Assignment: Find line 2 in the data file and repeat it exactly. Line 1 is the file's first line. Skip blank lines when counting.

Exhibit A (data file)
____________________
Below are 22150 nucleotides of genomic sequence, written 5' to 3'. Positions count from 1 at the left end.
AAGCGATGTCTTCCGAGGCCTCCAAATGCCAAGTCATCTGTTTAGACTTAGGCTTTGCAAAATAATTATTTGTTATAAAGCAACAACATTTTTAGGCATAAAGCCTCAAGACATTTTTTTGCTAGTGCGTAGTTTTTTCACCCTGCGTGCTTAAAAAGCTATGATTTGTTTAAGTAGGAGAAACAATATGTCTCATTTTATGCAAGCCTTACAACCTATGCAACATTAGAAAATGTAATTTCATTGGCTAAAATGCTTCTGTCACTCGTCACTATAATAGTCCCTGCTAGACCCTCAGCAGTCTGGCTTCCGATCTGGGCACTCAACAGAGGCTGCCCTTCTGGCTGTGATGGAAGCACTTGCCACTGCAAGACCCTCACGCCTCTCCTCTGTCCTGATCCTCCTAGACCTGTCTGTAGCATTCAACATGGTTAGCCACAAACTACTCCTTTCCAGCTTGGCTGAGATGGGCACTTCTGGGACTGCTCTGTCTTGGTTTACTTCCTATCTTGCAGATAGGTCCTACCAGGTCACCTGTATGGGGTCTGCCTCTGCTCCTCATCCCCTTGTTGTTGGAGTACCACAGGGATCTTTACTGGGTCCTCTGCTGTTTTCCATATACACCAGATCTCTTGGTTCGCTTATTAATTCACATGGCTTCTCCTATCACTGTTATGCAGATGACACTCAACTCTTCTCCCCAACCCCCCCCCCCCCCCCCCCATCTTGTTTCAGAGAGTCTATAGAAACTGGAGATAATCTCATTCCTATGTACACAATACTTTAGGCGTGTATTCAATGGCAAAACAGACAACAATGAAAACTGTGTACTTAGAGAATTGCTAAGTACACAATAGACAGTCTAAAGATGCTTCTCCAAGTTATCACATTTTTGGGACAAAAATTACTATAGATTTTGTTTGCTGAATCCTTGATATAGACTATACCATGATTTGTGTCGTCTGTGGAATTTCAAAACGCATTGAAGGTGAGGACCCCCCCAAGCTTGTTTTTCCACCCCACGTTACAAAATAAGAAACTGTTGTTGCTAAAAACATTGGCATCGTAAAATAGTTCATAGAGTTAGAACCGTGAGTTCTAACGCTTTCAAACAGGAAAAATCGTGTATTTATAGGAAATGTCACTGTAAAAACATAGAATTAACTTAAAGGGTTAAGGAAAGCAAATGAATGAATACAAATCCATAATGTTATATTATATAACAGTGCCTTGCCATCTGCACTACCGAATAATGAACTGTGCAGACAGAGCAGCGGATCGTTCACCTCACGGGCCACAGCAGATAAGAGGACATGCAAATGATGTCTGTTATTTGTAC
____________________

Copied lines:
AAGCGATGTCTTCCGAGGCCTCCAAATGCCAAGTCATCTGTTTAGACTTAGGCTTTGCAAAATAATTATTTGTTATAAAGCAACAACATTTTTAGGCATAAAGCCTCAAGACATTTTTTTGCTAGTGCGTAGTTTTTTCACCCTGCGTGCTTAAAAAGCTATGATTTGTTTAAGTAGGAGAAACAATATGTCTCATTTTATGCAAGCCTTACAACCTATGCAACATTAGAAAATGTAATTTCATTGGCTAAAATGCTTCTGTCACTCGTCACTATAATAGTCCCTGCTAGACCCTCAGCAGTCTGGCTTCCGATCTGGGCACTCAACAGAGGCTGCCCTTCTGGCTGTGATGGAAGCACTTGCCACTGCAAGACCCTCACGCCTCTCCTCTGTCCTGATCCTCCTAGACCTGTCTGTAGCATTCAACATGGTTAGCCACAAACTACTCCTTTCCAGCTTGGCTGAGATGGGCACTTCTGGGACTGCTCTGTCTTGGTTTACTTCCTATCTTGCAGATAGGTCCTACCAGGTCACCTGTATGGGGTCTGCCTCTGCTCCTCATCCCCTTGTTGTTGGAGTACCACAGGGATCTTTACTGGGTCCTCTGCTGTTTTCCATATACACCAGATCTCTTGGTTCGCTTATTAATTCACATGGCTTCTCCTATCACTGTTATGCAGATGACACTCAACTCTTCTCCCCAACCCCCCCCCCCCCCCCCCCATCTTGTTTCAGAGAGTCTATAGAAACTGGAGATAATCTCATTCCTATGTACACAATACTTTAGGCGTGTATTCAATGGCAAAACAGACAACAATGAAAACTGTGTACTTAGAGAATTGCTAAGTACACAATAGACAGTCTAAAGATGCTTCTCCAAGTTATCACATTTTTGGGACAAAAATTACTATAGATTTTGTTTGCTGAATCCTTGATATAGACTATACCATGATTTGTGTCGTCTGTGGAATTTCAAAACGCATTGAAGGTGAGGACCCCCCCAAGCTTGTTTTTCCACCCCACGTTACAAAATAAGAAACTGTTGTTGCTAAAAACATTGGCATCGTAAAATAGTTCATAGAGTTAGAACCGTGAGTTCTAACGCTTTCAAACAGGAAAAATCGTGTATTTATAGGAAATGTCACTGTAAAAACATAGAATTAACTTAAAGGGTTAAGGAAAGCAAATGAATGAATACAAATCCATAATGTTATATTATATAACAGTGCCTTGCCATCTGCACTACCGAATAATGAACTGTGCAGACAGAGCAGCGGATCGTTCACCTCACGGGCCACAGCAGATAAGAGGACATGCAAATGATGTCTGTTATTTGTAC